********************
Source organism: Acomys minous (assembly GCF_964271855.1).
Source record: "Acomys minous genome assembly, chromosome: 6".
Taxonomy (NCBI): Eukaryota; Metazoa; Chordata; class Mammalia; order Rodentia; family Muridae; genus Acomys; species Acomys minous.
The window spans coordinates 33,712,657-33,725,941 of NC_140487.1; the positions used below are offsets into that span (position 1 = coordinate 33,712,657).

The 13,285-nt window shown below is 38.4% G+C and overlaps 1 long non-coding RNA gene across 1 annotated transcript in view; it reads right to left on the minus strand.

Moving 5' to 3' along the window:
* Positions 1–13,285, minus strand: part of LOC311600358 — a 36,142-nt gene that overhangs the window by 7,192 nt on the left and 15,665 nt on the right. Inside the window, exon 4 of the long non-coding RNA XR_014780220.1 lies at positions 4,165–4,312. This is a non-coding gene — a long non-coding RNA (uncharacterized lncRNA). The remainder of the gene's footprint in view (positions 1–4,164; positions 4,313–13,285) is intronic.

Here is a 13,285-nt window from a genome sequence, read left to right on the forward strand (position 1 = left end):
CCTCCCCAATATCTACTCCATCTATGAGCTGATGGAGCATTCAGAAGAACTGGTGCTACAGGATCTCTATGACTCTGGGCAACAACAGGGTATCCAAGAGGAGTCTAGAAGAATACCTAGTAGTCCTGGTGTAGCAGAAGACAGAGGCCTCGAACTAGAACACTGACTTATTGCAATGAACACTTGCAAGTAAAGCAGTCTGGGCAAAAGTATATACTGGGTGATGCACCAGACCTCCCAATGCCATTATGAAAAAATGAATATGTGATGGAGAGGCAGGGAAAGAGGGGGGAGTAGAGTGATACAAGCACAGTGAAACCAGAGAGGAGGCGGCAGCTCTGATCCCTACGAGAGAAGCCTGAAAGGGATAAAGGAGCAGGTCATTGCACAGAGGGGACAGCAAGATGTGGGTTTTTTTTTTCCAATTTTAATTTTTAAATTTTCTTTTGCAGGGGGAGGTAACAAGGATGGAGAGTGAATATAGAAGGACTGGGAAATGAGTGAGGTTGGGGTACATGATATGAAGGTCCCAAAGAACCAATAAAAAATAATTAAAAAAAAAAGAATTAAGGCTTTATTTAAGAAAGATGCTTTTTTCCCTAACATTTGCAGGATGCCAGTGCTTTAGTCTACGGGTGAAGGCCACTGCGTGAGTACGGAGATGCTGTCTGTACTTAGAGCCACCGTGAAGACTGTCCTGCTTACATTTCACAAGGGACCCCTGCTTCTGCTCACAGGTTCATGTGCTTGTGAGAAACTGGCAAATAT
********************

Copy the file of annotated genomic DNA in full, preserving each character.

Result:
Source organism: Acomys minous (assembly GCF_964271855.1).
Source record: "Acomys minous genome assembly, chromosome: 6".
Taxonomy (NCBI): Eukaryota; Metazoa; Chordata; class Mammalia; order Rodentia; family Muridae; genus Acomys; species Acomys minous.
The window spans coordinates 33,712,657-33,725,941 of NC_140487.1; the positions used below are offsets into that span (position 1 = coordinate 33,712,657).

The 13,285-nt window shown below is 38.4% G+C and overlaps 1 long non-coding RNA gene across 1 annotated transcript in view; it reads right to left on the minus strand.

Moving 5' to 3' along the window:
* Positions 1–13,285, minus strand: part of LOC311600358 — a 36,142-nt gene that overhangs the window by 7,192 nt on the left and 15,665 nt on the right. Inside the window, exon 4 of the long non-coding RNA XR_014780220.1 lies at positions 4,165–4,312. This is a non-coding gene — a long non-coding RNA (uncharacterized lncRNA). The remainder of the gene's footprint in view (positions 1–4,164; positions 4,313–13,285) is intronic.

Here is a 13,285-nt window from a genome sequence, read left to right on the forward strand (position 1 = left end):
CCTCCCCAATATCTACTCCATCTATGAGCTGATGGAGCATTCAGAAGAACTGGTGCTACAGGATCTCTATGACTCTGGGCAACAACAGGGTATCCAAGAGGAGTCTAGAAGAATACCTAGTAGTCCTGGTGTAGCAGAAGACAGAGGCCTCGAACTAGAACACTGACTTATTGCAATGAACACTTGCAAGTAAAGCAGTCTGGGCAAAAGTATATACTGGGTGATGCACCAGACCTCCCAATGCCATTATGAAAAAATGAATATGTGATGGAGAGGCAGGGAAAGAGGGGGGAGTAGAGTGATACAAGCACAGTGAAACCAGAGAGGAGGCGGCAGCTCTGATCCCTACGAGAGAAGCCTGAAAGGGATAAAGGAGCAGGTCATTGCACAGAGGGGACAGCAAGATGTGGGTTTTTTTTTTCCAATTTTAATTTTTAAATTTTCTTTTGCAGGGGGAGGTAACAAGGATGGAGAGTGAATATAGAAGGACTGGGAAATGAGTGAGGTTGGGGTACATGATATGAAGGTCCCAAAGAACCAATAAAAAATAATTAAAAAAAAAAGAATTAAGGCTTTATTTAAGAAAGATGCTTTTTTCCCTAACATTTGCAGGATGCCAGTGCTTTAGTCTACGGGTGAAGGCCACTGCGTGAGTACGGAGATGCTGTCTGTACTTAGAGCCACCGTGAAGACTGTCCTGCTTACATTTCACAAGGGACCCCTGCTTCTGCTCACAGGTTCATGTGCTTGTGAGAAACTGGCAAATAT